Effective Executive, CORDIS the EU Press, and the Arab News.
Debra was featured along with ten Nobel Laureates in the Festival of
Thinkers held in Abu Dhabi hosted by the Crowned Prince, and
subsequent presentations in Dubai and Bahrain. Her certification program
has been instructed through the Ministries of Egypt and courses downlinked
throughout Saudi Arabia. She is a founding member of the Arab Knowledge
Economy Association (AKEA).
In India, her articles have been published in many ICFAI publications,
including an interview for Effective Executive. This month, her training
program on Knowledge Innovation was sponsored by MindTree Consulting
and the Confederation of Indian Industry (CII).
In addition, her counsel has been sought by Fortune 50 and world-
ranked sustainable companies as well as other diverse organizations.
Her background spans Higher Education Administration (as the 1 st
female associate dean at Babson College); state government (as the
Assistant Secretary of Education for the Commonwealth of
Massachusetts); and 12 years of industrial management (in the Office of
the President of Digital Equipment Corporation) where she established the
which most are so familiar. There areways to optimize results rather thanleave destiny to serendipity.
The focus on values, valuation andvaluing will gain prominence as execu-tives search for what, how and when tomeasure performance. Only when wehave a common language across bor-dersfunctions, industries, and coun-tries alikecan we begin to explore theprospects for collective prosperity.Given the identified trends estab-lished, emerging and over the hori-zonwe get a glimpse of the funda-mentals of the future. Implementationwill varycompany-to-company, in-dustry-to-industrybut coming to acommon understanding, our mutualmission could enable better utilizationof resources, financial, technical andhuman.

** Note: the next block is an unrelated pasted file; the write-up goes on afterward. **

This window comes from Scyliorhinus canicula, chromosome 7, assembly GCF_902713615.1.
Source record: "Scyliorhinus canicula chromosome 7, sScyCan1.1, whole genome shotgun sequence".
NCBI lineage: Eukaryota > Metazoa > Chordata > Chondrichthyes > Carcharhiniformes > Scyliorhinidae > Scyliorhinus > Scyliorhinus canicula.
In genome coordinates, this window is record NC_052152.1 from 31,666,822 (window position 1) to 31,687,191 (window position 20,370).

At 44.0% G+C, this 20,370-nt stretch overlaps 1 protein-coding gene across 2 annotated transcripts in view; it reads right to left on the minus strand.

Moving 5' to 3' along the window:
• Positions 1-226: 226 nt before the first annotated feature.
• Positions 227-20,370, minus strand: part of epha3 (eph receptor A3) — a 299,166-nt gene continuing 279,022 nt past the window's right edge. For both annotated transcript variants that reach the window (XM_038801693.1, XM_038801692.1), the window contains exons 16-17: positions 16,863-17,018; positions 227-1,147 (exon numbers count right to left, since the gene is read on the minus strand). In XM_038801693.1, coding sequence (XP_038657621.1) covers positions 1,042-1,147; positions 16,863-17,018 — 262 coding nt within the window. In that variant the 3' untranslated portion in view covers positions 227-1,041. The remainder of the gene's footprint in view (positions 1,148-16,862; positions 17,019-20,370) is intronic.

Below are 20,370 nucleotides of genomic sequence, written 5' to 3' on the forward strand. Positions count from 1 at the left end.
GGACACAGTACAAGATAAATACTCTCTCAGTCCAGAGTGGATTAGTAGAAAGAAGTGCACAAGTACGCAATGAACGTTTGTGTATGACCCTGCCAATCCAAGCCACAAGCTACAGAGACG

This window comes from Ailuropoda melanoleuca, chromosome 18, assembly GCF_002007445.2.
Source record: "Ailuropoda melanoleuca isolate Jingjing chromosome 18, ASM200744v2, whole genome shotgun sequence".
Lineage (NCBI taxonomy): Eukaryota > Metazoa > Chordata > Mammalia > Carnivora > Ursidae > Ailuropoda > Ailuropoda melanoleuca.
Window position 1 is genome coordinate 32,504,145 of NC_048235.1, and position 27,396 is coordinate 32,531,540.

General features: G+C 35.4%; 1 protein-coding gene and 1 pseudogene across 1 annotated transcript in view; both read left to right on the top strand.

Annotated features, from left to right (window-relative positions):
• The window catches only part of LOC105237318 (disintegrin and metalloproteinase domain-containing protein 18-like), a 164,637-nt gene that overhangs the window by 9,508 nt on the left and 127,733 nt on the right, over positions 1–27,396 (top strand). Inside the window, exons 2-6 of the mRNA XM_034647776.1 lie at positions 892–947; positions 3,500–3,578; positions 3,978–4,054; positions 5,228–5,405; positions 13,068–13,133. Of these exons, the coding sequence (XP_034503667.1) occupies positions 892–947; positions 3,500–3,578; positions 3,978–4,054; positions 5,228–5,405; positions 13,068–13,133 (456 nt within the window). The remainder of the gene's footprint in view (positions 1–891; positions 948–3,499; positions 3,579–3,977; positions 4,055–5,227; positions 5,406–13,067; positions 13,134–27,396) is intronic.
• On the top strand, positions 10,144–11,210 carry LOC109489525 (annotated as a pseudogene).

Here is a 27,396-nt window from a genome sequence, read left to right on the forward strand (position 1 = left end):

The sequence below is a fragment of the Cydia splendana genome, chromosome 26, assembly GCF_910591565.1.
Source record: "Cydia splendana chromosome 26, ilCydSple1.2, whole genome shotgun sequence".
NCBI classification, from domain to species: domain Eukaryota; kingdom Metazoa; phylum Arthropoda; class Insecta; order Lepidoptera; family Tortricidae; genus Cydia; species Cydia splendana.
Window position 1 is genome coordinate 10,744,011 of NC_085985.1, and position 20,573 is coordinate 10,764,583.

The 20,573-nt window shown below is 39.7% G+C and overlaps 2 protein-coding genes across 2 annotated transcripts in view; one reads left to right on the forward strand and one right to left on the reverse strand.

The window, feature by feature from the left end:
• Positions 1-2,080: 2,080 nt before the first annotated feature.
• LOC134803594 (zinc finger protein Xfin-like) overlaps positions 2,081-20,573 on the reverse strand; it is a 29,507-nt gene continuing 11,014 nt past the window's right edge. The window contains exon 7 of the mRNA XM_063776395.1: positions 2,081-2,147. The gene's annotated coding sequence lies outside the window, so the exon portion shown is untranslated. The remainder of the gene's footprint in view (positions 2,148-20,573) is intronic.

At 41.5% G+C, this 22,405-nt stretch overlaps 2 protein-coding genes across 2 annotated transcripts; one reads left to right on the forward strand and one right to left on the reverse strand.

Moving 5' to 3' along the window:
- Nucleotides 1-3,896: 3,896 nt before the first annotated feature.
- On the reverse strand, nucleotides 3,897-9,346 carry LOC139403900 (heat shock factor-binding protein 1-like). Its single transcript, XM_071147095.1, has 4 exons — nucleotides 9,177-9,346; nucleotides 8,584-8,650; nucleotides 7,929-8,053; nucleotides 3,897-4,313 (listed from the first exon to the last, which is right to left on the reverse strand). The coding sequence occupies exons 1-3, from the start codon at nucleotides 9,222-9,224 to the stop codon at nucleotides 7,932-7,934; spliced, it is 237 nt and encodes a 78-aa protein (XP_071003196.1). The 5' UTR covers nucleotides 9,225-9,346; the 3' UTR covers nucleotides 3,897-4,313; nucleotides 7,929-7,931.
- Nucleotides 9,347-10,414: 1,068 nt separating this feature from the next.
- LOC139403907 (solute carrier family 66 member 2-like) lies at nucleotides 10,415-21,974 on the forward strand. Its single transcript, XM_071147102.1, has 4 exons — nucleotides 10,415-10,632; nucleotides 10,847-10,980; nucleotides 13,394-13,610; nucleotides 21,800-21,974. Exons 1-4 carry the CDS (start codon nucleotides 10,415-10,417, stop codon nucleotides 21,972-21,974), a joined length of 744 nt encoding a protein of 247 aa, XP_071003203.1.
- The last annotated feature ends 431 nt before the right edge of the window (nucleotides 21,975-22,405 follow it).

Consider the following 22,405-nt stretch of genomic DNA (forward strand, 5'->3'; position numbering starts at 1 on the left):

Knowledge of the emerging com-munity of innovation practice, weunderstand can let various practitio-ners throughout the value-systemcontribute. How they are engaged in ashared vision and common missiondetermines how they will be able toleverage their complementary compe-tencies. Rather than competing for re-sources and spheres of influence, in-dividuals, groups, organizations andnations can realize what they have togain through collaborative versuscompetitive strategy.
Frame for Progress 3LawsThe dawn of the new millennium hasbeen met with great enthusiasm andan equivalent commitment to change,or as we prefer to call it, innovation
(i.e., the capacity to preserve the bestof the old and realign the rest to takeadvantage of future opportunity). In-dividuals and organizations from ev-ery function, sector and corner of theglobe are envisioning a new economicworld orderone based upon intel-lectual and not financial capital. Ofcourse, knowledge has always beenan essential element in the advance-ment of civilization, but todaysemerging economy proposes thatknowledge be managed explicitly.
Certainly there are numerous fac-ets to understand with this complexevolution; but there are three primaryunderlying themes that are fundamen-tal to the new infrastructure needed tocreate prosperity in this new economy.These 3 Laws of Knowledge Dynamicscan be labeled as in Exhibit I: Evolu-
1st industrial-strength management systems research organization in the
She has authored many seminal books published in many languages,
such as Innovation Strategy for the Knowledge Economy: The KenAwakening (1997) and The Innovation SuperHighway (2003) which has been
called the breakthrough innovation book of the decade and selected by the
European Union KnowledgeBoard as the book of the month.
When she visited Beijing in 1998, her books were translated into
Chinese. This fall, she will release a three-volume co-edited trilogy,
Knowledge Economics: Principles, Practices and Policies published by Tartu
University Press (Estonia) featuring 27 authors from 14 countries.
Debra holds degrees from Boston University, Columbia University and
the Massachusetts Institute of Technology where she was an Alfred P Sloan
Debra has been referred by her peers as Drucker operationalized and
the Deming for innovation management. Her ENTOVATION Network is
intended to create collaborative advantage to provide a foundation for
economic sustainability, stakeholder innovation and world peace.
She can be reached at firstname.lastname@example.org; URL: www.entovation.com
Collaborating for Innovation